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How Effective is the Freemium Model?

SharadhaR
ILLUMINATION

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Understanding the working of the Freemium Model of Marketing.

We’ve all had experiences with apps and services on the internet which are free for a few basic services, and to get more exclusive access with premium features, ad-free games, and extra rewards, we have to pay a certain fee. This is simply called the Freemium Business Model.

What is the Freemium Model of Marketing?

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By definition, freemium, which is a mixture of “free” and “premium” is a business model where users get basic features at no cost and can access richer functionality for a subscription fee. The freemium strategy is different from the premium with free samples strategy as you don’t pay anything to utilize the free services provided under the freemium business model. It has become the go-to way of marketing for new-age startups and even smartphone app developers.

A few popular examples include Mailchimp’s email marketing software that allows you to collect email list subscribers, send regular email updates, create autoresponder series, and automate your marketing. Another one is the most famous storage software, Dropbox. This the popular cloud storage platform offers a free plan for up to 2GB of space for backups and simple file sharing. The Pro plan for a significantly larger amount of space (1TB) is only $9.99 per month.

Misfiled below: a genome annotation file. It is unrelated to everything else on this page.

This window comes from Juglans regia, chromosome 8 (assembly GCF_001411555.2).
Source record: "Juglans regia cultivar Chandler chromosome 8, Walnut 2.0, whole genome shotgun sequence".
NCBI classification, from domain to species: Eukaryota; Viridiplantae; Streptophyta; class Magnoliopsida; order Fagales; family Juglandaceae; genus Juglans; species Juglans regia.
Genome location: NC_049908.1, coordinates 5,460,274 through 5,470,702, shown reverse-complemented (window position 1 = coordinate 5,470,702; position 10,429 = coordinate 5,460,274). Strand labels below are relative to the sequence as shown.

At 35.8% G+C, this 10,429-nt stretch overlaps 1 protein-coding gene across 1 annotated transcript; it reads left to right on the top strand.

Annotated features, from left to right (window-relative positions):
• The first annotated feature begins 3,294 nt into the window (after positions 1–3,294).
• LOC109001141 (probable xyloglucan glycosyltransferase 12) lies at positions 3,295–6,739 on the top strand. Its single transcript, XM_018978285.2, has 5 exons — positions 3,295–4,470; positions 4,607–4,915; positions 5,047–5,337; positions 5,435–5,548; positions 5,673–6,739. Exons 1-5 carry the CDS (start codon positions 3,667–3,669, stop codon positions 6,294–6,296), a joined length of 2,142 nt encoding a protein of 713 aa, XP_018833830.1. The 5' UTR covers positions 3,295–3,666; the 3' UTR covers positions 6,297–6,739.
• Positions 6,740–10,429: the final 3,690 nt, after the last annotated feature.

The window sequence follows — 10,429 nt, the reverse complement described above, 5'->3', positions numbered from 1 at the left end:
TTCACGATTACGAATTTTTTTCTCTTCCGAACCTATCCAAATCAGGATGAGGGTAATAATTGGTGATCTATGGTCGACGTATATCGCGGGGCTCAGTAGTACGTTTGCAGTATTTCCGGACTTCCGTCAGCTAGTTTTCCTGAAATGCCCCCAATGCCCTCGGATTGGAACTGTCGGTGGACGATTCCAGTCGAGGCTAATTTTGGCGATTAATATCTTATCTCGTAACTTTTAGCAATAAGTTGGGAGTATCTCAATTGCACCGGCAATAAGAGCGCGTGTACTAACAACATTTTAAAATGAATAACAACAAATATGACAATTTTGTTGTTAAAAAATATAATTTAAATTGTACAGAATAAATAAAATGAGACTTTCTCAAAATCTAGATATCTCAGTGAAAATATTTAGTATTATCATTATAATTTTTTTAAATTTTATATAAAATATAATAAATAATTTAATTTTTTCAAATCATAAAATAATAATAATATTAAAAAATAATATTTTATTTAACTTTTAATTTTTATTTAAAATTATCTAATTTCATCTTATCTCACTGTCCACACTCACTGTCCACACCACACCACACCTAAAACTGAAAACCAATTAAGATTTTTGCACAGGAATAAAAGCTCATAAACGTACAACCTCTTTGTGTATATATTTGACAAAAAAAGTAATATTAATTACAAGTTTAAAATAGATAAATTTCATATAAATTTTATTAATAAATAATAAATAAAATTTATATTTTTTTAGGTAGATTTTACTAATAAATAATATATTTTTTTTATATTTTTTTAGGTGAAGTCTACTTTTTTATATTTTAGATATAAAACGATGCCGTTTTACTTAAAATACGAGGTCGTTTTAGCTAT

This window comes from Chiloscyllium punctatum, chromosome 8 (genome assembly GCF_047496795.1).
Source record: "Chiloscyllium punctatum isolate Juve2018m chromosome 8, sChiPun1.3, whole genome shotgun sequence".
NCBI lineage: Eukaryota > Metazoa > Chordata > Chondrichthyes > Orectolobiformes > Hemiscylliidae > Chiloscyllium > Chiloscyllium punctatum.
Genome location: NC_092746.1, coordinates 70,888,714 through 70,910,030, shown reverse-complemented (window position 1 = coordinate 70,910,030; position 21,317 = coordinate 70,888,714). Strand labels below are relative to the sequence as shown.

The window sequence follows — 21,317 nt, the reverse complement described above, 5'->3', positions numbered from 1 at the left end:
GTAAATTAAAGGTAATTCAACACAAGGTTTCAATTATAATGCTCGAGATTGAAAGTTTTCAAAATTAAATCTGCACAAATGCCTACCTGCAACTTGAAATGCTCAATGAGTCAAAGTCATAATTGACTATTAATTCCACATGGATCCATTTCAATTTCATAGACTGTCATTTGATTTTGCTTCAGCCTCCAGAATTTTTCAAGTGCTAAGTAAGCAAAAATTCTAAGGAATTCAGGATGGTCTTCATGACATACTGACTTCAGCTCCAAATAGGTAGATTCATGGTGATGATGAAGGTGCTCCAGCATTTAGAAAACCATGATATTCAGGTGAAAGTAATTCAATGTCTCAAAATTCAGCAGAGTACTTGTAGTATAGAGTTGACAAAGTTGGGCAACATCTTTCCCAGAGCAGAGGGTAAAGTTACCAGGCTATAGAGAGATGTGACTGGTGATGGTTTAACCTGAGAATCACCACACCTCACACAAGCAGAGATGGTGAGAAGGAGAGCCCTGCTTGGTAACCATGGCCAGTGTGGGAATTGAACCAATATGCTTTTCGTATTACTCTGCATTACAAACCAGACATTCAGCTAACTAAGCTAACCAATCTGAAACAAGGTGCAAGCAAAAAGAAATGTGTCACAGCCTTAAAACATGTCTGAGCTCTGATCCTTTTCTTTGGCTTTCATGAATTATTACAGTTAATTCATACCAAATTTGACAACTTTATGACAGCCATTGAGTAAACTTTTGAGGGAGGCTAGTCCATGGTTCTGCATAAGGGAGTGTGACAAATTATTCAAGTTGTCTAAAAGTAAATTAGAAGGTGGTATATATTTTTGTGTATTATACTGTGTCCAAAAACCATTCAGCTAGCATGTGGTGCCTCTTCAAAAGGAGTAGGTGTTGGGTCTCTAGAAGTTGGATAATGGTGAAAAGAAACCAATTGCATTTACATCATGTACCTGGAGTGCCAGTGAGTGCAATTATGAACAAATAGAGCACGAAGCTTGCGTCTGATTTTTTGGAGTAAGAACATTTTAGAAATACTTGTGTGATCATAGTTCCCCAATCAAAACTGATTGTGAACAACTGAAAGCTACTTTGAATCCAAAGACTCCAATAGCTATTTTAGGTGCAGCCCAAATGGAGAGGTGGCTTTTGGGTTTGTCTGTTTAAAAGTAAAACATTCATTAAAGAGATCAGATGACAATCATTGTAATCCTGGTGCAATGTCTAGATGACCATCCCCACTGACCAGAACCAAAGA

Origin of this model

The Freemium business model was brought into existence by the software industry in the 1980s as a time-limited or feature-limited strategy, commonly known as the shareware strategy where a free (limited) version of the product was made available to everyone in a hope that some users will upgrade to the better premium version. The business model was drafted in such a way so as to bring on as many potential customers as possible to try the product for free and convert into premium members after paying a certain subscription fee. The recent advent of in-app purchases on IOS and Google Play has upgraded the shareware strategy and named it as freemium which is characterized by free software/game/application but with paid add-on features.

The freemium model capitalizes on the zero price point paradox which states that to maximize participation, a zero price point can’t be a beat. However, people don’t value things they get for free. Therefore, to get people to value the product, they should pay something for it. This gave rise to the characteristic feature of freemium services — micropayments. A micropayment is a very small amount of payment you pay to buy specific services provided in the freemium business model.